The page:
Gubbinz contained a fairly mixed bag of new content but this article arguably brings the most advanced stuff to the table. It’s a bridge between Gorkamorka and Necromunda, merging Necromundan gangs into the world of Gorkamorka. It was written by Colin Stutt and by the looks of it quite a lot of thought went into it.
Arguably the most game-changing concept that carries over is the concept of Heavies. In Necromunda shooting is much more deadly and the arsenal available can be downright dastardly – not so much in Gorkamorka! Being able to bring things like lascannons to the table could well change the game dynamics substantially. It’s probably not wise to be in the open when testing the idea though – getting run over by a trukk full of Orks tends to ruin a warrior’s day!
Ah the 1990s. No, don’t look at the photos, just, don’t. Oh all right then, let’s brace ourselves and drift back to that glorious time when the Spice Girls were in the charts and yo-yos and rollerblades were the coolest things ever. It was awkward but we had a lot of fun.
In making all of the articles ever published about Gorkamorka available we were sooner or later going to have to get around to posting this one. It was reprinted in Gubbinz #1 but originally appeared in Citadel Journal 28 in towards the end of 1998. It’s outlandish enough to get mentioned several times in the final issue of Citadel Journal and even came with its own warning message:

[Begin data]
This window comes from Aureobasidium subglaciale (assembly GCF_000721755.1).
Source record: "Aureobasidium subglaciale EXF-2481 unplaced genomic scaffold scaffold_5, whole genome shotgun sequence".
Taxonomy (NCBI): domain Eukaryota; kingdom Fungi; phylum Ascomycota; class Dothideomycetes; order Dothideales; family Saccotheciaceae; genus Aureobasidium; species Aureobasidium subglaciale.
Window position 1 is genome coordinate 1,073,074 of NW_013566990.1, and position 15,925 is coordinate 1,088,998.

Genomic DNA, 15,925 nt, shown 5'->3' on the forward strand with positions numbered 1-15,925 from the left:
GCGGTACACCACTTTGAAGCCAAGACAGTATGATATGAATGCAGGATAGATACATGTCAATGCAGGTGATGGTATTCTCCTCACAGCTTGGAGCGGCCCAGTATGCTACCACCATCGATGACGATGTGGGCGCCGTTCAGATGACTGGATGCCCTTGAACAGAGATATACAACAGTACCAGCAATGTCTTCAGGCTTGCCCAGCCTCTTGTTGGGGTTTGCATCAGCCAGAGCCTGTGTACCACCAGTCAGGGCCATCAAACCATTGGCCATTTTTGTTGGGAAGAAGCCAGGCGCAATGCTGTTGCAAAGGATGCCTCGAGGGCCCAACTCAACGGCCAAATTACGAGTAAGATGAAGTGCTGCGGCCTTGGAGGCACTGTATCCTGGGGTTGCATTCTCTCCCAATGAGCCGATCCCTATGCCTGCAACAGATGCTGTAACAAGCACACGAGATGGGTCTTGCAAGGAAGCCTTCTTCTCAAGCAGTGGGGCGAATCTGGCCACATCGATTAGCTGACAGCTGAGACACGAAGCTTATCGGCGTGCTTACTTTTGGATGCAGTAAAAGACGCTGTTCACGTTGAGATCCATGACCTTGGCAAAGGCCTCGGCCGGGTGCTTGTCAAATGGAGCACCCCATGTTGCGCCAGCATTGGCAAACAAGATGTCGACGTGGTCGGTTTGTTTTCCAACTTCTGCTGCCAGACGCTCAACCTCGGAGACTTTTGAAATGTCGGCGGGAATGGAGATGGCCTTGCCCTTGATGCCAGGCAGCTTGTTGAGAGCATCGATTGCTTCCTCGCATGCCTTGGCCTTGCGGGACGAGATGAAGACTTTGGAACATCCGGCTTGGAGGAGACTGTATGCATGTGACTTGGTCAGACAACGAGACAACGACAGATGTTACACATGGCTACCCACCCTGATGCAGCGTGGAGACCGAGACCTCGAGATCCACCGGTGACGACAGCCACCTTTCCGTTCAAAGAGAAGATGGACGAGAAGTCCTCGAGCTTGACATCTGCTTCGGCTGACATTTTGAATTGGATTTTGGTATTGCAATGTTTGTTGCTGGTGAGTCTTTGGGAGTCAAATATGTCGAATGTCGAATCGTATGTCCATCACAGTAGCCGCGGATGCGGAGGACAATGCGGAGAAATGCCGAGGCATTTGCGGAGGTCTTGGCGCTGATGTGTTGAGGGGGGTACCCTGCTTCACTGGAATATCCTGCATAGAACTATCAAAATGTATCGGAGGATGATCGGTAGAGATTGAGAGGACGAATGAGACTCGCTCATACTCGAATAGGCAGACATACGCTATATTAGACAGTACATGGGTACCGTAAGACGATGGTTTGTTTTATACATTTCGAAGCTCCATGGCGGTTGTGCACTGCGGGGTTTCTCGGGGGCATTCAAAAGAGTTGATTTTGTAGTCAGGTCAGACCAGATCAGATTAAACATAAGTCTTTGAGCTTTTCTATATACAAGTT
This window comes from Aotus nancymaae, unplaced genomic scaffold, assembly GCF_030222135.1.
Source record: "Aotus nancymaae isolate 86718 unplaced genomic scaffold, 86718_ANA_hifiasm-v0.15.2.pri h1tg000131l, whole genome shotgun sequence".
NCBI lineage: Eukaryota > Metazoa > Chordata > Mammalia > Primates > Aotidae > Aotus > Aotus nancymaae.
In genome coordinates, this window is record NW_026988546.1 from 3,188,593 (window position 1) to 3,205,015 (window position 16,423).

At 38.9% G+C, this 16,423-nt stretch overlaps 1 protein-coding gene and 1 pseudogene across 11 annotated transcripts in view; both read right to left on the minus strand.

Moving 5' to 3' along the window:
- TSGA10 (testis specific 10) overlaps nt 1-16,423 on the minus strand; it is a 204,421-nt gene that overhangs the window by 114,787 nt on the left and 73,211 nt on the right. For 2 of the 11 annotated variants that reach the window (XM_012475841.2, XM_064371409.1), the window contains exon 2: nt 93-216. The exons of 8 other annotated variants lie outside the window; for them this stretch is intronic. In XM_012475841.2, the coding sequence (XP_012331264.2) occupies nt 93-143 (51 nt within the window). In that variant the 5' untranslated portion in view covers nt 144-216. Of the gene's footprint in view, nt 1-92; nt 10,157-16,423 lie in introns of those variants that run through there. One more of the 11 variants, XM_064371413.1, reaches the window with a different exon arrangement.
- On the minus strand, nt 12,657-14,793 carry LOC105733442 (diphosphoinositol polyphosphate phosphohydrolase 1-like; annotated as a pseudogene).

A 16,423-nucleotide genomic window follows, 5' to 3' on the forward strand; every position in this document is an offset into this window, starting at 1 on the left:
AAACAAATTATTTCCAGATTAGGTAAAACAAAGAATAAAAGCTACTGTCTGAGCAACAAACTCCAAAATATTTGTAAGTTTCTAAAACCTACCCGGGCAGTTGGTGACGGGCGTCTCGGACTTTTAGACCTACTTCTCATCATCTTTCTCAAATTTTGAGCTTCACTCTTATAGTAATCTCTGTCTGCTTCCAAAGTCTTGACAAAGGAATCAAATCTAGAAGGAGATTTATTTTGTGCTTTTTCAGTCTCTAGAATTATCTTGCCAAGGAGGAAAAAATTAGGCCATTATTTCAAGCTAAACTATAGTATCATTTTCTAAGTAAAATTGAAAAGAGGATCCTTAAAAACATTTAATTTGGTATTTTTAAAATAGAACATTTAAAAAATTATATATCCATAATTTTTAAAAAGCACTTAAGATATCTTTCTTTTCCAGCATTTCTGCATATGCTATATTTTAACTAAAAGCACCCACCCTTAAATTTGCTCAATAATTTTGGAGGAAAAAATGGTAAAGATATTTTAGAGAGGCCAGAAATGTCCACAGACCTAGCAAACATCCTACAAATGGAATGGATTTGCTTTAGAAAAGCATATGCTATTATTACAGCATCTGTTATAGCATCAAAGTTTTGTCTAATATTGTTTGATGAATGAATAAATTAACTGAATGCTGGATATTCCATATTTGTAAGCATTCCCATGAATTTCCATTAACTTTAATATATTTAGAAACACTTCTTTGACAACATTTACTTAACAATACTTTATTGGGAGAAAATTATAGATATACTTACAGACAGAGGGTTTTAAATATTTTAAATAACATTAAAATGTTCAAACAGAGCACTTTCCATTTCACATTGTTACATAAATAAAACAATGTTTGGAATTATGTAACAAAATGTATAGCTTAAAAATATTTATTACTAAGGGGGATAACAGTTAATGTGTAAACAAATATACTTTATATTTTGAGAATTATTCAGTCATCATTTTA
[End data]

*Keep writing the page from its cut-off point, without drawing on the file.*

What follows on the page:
Yep, it’s BladerZ; Orks on rollerskates, written by Pete and Chris Wood. Have at it:
Exodite’s Gorkamorka Index is pretty good but digging through a stack of old White Dwarfs revealed that it was missing a few things. Mostly it was just preview things (we’ll put them up in a bit for completeness sake) but there was one piece that caught our attention: Illuminations – John Wigley.
This article is a little like one we posted last year: The Life of Brian. That covered sculpting but dealt with more than just Gorkamorka and similarly this piece on John Wigley isn’t just about the art of Gorkamorka. It actually pre-dates the release of GoMo by a few months as it was published in White Dwarf 212; ostensibly the August issue but more likely released in July.
Given the nature of it the file size is a bit on the large size: 18 MB. Not much of a problem these days but might cause some problems on tablets and mobile devices.
We’re continuing to clear out the Gubbinz backlog today with something for Rebel Grots written by Barry Thompson. They seem to basically be miniaturised versions of standard Rebel Grot cuttas.